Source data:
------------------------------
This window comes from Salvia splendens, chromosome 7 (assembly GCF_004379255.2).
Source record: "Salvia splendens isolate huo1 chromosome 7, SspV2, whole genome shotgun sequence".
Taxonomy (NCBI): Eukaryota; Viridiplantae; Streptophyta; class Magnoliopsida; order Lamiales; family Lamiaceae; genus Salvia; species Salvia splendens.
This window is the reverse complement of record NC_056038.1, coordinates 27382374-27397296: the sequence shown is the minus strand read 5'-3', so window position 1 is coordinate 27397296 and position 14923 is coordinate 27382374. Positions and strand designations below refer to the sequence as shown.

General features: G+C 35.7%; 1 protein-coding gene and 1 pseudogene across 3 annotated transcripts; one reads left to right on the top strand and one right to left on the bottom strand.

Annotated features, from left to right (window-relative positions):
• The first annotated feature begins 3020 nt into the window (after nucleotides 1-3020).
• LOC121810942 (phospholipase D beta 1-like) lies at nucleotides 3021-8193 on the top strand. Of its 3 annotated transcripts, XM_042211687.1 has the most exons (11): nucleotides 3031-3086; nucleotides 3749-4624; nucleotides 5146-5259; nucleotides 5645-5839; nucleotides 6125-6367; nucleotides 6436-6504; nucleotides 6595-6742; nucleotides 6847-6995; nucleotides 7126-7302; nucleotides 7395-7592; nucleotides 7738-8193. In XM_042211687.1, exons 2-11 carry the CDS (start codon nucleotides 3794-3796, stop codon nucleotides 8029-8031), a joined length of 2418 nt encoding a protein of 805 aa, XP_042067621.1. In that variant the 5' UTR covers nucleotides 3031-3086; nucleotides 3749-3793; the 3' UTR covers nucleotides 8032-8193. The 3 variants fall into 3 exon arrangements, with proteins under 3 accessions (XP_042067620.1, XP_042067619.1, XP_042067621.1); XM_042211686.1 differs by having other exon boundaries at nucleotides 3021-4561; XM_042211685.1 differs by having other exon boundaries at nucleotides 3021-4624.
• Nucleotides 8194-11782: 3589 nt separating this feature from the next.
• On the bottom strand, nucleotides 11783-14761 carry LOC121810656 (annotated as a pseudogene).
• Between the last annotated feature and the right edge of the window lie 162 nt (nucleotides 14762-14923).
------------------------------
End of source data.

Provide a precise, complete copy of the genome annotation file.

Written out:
This window comes from Salvia splendens, chromosome 7 (assembly GCF_004379255.2).
Source record: "Salvia splendens isolate huo1 chromosome 7, SspV2, whole genome shotgun sequence".
Taxonomy (NCBI): Eukaryota; Viridiplantae; Streptophyta; class Magnoliopsida; order Lamiales; family Lamiaceae; genus Salvia; species Salvia splendens.
This window is the reverse complement of record NC_056038.1, coordinates 27382374-27397296: the sequence shown is the minus strand read 5'-3', so window position 1 is coordinate 27397296 and position 14923 is coordinate 27382374. Positions and strand designations below refer to the sequence as shown.

General features: G+C 35.7%; 1 protein-coding gene and 1 pseudogene across 3 annotated transcripts; one reads left to right on the top strand and one right to left on the bottom strand.

Annotated features, from left to right (window-relative positions):
• The first annotated feature begins 3020 nt into the window (after nucleotides 1-3020).
• LOC121810942 (phospholipase D beta 1-like) lies at nucleotides 3021-8193 on the top strand. Of its 3 annotated transcripts, XM_042211687.1 has the most exons (11): nucleotides 3031-3086; nucleotides 3749-4624; nucleotides 5146-5259; nucleotides 5645-5839; nucleotides 6125-6367; nucleotides 6436-6504; nucleotides 6595-6742; nucleotides 6847-6995; nucleotides 7126-7302; nucleotides 7395-7592; nucleotides 7738-8193. In XM_042211687.1, exons 2-11 carry the CDS (start codon nucleotides 3794-3796, stop codon nucleotides 8029-8031), a joined length of 2418 nt encoding a protein of 805 aa, XP_042067621.1. In that variant the 5' UTR covers nucleotides 3031-3086; nucleotides 3749-3793; the 3' UTR covers nucleotides 8032-8193. The 3 variants fall into 3 exon arrangements, with proteins under 3 accessions (XP_042067620.1, XP_042067619.1, XP_042067621.1); XM_042211686.1 differs by having other exon boundaries at nucleotides 3021-4561; XM_042211685.1 differs by having other exon boundaries at nucleotides 3021-4624.
• Nucleotides 8194-11782: 3589 nt separating this feature from the next.
• On the bottom strand, nucleotides 11783-14761 carry LOC121810656 (annotated as a pseudogene).
• Between the last annotated feature and the right edge of the window lie 162 nt (nucleotides 14762-14923).